I am curious if anyone who is handy with water would care to take a look at a profile and suggest a treatment regimen:

The only time I have ever added anything it was burton salts and it came out awfully.

Campden? Gypsum? I have the numbers but am not sure what they mean.

If I read Ken’s posted EZ chart, looks like my tap water is well within the acceptable range for each category. Score.

That should cover everyone in East County San Diego.

@ spykeratchet - This a good link from Brad Smith (Beersmith) … d-or-soft/

Shows the 6 main ions you need to be concerned with in terms of brewing quality and some approx specs to adjust. You can compare your water report with Brads suggestions and see how it shapes up.

[quote=“spykeratchet”]I am curious if anyone who is handy with water would care to take a look at a profile and suggest a treatment regimen:[/quote]

This water is rather hard, it would benefit from cutting it with RO 2:1 (2 parts RO to 1 part tap). Also carbon filter or treat with campden to remove the chlorine byproducts.

I am very lucky where I live, the water is very soft and low dissolved mineral content. Perfect for light styles. I run my brew water through a carbon filter and use gypsum in the mash (1 teaspoon for every 5 gallons of mash water)

I must be fortunate. I use the tap water here in Cheyenne, and all of my beers, whether lager, or ale have turned out great. I’m sure it’s a matter of perspective, since I like the tap water here, and all my beer loving buddies do too! They definitely have no problem knocking a few of mine back!


I’ve been thinking that maybe I should start filtering my water for brewing, good topic here. If I pull a glass of tap water it certainly has a chlorine odor. It doesn’t taste that bad but I’m sure it can be doing things to my brews I wasn’t thinking of. Anyone install a charcoal filter inline in say a garden hose type setup or on their utility sink? If I could do a garden hose setup then I dont need to go back inside anymore. I had been filling from the fridge’s water filter before. Last batch I did pure tap no filtering. I guess a trip to the orange big box might be in order. Garden hose hookup would be perfect since my chiller hooks the same way. I use a marine hose outside which is safe for drinking water. Anyone do this or have suggestions on what filter to use?

I picked up a handheld cartridge filter (carbon block) from MoreBeer for something like $36. I connect it to my outdoor spigot and collect whatever amount of water I need and filter it into buckets. It does a great job on chlorine and is also supposed to strip out organic flavor and particles down to .5 micron. We use the big, blue 5-gallon Ice Mountain drinking water and when we’re out of that and before the delivery comes again, I used to fill those bottles with tap water. Then came the complaints… Ew, this tastes like chlorine!… so now I will filter some ordinary water through the carbon block into a blue bottle and put that on the dispenser and it’s much better. This is how I know the chlorine gets filtered out nicely… no one can tell the difference. Of course, there is still plenty of bicarbonate in that water compared to the drinking water.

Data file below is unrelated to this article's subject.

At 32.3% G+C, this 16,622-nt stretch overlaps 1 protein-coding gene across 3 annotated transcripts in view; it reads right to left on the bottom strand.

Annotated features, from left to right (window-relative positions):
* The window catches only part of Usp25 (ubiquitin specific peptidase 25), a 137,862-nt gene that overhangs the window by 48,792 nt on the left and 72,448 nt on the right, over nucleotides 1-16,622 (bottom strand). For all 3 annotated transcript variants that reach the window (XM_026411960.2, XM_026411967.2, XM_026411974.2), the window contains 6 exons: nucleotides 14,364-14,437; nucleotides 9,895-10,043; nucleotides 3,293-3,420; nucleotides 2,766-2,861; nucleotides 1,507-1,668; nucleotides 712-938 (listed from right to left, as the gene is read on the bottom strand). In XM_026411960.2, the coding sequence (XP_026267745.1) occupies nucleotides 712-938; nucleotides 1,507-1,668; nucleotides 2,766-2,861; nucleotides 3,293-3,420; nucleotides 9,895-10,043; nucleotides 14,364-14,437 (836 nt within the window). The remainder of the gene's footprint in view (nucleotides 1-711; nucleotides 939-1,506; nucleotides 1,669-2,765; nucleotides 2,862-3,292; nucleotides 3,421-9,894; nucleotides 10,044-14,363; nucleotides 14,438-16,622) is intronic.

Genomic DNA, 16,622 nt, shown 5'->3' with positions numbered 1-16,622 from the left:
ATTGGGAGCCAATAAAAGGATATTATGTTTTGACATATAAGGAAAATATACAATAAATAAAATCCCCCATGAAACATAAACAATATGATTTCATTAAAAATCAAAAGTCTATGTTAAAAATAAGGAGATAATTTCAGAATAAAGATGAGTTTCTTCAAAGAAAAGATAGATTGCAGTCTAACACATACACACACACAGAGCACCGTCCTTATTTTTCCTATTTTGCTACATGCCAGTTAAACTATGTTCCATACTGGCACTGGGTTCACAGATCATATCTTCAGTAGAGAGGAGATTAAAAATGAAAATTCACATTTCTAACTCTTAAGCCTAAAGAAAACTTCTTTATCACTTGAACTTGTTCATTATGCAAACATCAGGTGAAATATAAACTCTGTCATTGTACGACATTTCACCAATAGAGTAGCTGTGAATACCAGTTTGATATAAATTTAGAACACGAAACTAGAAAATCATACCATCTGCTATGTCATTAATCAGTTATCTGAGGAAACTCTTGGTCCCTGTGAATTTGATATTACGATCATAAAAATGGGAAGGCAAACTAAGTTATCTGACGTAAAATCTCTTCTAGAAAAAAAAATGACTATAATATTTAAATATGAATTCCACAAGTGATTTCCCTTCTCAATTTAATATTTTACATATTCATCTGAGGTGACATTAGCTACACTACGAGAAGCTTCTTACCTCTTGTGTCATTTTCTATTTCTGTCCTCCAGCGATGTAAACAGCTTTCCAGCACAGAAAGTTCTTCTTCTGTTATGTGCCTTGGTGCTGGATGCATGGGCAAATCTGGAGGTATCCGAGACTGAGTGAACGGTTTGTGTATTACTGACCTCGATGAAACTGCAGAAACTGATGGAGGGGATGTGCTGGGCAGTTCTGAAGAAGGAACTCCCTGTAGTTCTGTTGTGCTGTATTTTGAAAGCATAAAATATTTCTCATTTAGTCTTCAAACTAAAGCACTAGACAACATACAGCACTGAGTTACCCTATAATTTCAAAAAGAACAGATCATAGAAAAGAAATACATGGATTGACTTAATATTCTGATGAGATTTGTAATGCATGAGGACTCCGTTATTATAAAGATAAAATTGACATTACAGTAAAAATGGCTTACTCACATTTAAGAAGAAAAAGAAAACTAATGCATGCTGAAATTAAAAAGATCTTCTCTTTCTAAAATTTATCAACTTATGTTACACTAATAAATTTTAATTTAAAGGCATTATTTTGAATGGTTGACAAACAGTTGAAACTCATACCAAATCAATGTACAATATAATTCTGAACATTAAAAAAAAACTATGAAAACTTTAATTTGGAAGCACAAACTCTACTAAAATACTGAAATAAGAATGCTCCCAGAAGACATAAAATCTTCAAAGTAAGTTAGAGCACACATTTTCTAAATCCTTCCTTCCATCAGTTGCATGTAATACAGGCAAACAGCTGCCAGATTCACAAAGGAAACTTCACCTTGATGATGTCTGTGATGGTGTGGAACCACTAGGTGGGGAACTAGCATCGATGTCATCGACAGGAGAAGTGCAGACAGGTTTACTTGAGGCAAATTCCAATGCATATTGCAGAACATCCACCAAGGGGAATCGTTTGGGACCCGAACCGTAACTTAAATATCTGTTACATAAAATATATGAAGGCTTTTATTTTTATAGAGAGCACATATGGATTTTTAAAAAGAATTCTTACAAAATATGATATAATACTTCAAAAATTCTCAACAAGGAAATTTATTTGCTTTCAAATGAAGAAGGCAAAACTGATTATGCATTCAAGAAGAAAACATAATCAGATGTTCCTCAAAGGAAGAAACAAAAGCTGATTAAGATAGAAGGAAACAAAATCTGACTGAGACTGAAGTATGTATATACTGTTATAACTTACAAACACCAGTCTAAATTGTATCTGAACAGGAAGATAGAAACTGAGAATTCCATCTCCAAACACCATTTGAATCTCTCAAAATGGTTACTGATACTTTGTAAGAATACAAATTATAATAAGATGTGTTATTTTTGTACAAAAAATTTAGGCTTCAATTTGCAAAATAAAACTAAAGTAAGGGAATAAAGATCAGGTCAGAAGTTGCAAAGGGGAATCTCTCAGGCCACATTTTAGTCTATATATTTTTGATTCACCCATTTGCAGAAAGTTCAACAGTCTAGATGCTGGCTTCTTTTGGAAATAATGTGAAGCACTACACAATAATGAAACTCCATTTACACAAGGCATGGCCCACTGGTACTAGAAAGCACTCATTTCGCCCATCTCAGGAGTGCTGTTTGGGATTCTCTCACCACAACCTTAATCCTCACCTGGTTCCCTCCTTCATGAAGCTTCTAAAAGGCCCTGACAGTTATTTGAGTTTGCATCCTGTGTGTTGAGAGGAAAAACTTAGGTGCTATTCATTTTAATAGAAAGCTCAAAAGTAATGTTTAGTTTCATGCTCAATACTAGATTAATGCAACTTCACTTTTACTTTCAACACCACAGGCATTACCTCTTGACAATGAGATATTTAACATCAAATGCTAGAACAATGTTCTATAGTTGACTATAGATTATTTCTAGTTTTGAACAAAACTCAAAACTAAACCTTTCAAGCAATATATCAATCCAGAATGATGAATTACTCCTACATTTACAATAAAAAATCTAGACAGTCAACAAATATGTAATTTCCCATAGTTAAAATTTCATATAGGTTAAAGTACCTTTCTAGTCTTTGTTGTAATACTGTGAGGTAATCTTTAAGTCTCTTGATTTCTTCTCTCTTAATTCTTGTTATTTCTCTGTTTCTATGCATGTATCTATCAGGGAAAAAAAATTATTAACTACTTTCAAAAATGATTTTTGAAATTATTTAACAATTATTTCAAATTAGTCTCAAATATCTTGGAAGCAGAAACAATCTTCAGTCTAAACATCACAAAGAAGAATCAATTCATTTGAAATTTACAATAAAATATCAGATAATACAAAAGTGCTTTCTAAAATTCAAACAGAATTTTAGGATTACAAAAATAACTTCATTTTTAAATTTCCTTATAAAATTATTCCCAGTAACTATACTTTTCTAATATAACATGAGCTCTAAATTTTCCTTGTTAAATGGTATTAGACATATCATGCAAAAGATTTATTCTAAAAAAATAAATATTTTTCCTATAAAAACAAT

That is exactly what I do. I use 2 short RV water supply hoses with one of those under-sink mount carbon filter housings hooked up to it. I had to buy a couple of fittings in order to fit the hose to the filter housing but it works great to remove the chlorine and other stuff from the water.

I’ve been using these based on recommendations from other brewers that use them. Fairly economical. I hook up on RV hose on the input and just let it drain from the unit into my kettle. ... gMethod=rr

I stopped by Lowes on my way home and picked up a whirlpool filter. It has a filter that goes down to 2 microns and looked easy to put inline. I got some brass fittings for each end for garden hose hookup, tested it out, and am all set now I think. Need to run a few gallons and then take some taste tests but if this gets rid of my chlorine (filter swears it will) then I will be a much happier camper with my beer.